Blue Valentine film 'opened censorship debate'
The director of Blue Valentine has said the recent battle over its certificate in the US has helped open a debate over cinema sex and violence.
The film won an appeal over its adults-only NC-17 rating and was released with an R rating instead.
The marital film drama, which opens in the UK this weekend rated 15, is in the running for two Golden Globe awards.
Ryan Gosling and Michelle Williams are nominated for best actor and actress in a film drama.
US ratings are set by the Motion Picture Association of America (MPAA), which originally awarded the NC-17 rating for a "scene of explicit sexual content".
"I think the MPAA made a mistake," director Derek Cianfrance told the BBC this week.
"They were humble and generous to reverse their decision and I have a lot of respect for them for that.
"It's started a big discussion in America about why is sex taboo and why is violence okay. I think the MPAA has to re-evaluate its stance on things.
"I feel like my kids will see far worse things during commercials on football games - violence and guns. Blue Valentine is just about intimacy and emotion. There's very little nudity in the film. It's more about naked emotions."
The film's new R rating means those younger than 17 can see the film if they are accompanied by an adult.
Blue Valentine is the story of the dying relationship between couple Dean and Cindy (played by Gosling and Williams).
It juxtaposes scenes of their courtship, set several years earlier, with painful scenes of marital breakdown in the present.
The filming required Gosling and Williams to undergo hours of demanding sex scenes.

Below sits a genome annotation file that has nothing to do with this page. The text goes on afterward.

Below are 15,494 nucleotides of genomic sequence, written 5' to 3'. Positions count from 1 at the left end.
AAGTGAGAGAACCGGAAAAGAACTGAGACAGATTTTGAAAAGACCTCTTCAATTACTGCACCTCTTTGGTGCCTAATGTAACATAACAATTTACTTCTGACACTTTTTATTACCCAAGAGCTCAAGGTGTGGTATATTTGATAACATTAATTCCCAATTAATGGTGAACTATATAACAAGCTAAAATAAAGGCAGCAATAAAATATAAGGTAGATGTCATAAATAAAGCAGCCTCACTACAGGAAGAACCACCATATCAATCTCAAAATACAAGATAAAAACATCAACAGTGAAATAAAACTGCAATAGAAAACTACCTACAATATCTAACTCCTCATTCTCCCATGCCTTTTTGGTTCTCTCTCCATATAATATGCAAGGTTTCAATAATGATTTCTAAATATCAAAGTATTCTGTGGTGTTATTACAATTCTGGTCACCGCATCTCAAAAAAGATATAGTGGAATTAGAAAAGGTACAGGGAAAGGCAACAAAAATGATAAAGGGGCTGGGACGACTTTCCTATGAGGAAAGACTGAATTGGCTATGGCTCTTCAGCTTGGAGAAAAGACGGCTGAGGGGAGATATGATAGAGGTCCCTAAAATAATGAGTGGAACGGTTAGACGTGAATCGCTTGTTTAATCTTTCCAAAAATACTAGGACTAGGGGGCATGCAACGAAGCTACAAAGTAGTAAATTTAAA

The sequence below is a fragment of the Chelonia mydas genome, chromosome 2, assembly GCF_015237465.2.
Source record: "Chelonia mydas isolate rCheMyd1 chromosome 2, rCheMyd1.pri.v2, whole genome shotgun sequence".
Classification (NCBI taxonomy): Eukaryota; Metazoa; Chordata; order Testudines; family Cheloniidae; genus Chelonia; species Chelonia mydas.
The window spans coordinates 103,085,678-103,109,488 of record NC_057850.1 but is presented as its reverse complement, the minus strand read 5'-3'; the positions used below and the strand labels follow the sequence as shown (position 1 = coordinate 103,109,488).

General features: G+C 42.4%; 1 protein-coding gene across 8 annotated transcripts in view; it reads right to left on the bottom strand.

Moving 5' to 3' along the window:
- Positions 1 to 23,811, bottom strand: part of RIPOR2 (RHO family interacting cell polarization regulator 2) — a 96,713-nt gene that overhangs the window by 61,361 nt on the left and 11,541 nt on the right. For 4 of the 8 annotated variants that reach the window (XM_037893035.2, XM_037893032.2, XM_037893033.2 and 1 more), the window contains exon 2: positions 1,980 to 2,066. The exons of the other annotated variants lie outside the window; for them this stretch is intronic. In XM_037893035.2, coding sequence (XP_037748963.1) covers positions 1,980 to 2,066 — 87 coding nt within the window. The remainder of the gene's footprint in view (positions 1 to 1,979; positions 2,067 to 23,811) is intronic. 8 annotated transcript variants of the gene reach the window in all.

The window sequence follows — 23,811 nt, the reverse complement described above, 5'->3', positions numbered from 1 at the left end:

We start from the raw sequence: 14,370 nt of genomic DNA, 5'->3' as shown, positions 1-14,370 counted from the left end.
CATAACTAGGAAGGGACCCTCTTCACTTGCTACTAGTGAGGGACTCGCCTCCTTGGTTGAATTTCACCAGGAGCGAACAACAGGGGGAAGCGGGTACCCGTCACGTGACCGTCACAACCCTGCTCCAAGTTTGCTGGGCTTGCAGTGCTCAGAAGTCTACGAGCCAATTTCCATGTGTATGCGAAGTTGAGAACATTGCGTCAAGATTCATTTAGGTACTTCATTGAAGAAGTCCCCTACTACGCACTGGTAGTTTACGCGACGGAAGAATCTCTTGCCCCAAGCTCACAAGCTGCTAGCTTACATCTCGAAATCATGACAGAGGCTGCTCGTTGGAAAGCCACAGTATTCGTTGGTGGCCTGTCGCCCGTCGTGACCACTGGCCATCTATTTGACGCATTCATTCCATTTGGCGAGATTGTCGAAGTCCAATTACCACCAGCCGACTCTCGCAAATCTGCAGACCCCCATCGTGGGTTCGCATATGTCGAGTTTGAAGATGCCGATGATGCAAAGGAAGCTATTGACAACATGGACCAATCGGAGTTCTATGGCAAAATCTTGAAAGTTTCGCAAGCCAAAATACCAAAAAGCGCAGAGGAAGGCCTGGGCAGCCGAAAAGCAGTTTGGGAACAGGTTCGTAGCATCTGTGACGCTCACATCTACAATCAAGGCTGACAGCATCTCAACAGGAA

"Michelle and Ryan gave such brave and emotionally naked performances," said Cianfrance.
"I'm so proud of them. I really admire actors that are willing to be vulnerable and willing to take big risks on the screen. They deserve any accolade that comes their way."
He added: "We tried to treat the sexuality in Blue Valentine with responsibility. There are consequences to the sex in the film. We treated the sex as we treated every other scene - with a certain kind of honesty and raw integrity."
The film has been a 12-year journey for Cianfrance. He had re-drafted the script 66 times since 1998. Both Gosling and Williams were attached to the project for several years before it finally started shooting.
'Out of my hands'
"I felt like the movie was cursed, but once it started shooting we were blessed because all these magic moments started happening in front of the camera," said Cianfrance.
Whatever happens at the Golden Globes, the director is keeping an open mind about its Oscar chances.
"Those things are so out of my hands. For the last year I've been on the road supporting the movie. There's nothing else Michelle and Ryan can do.
"The business and the critical acclaim has been amazing and it's heartening to know that something that was so personal to me is now becoming personal to other people."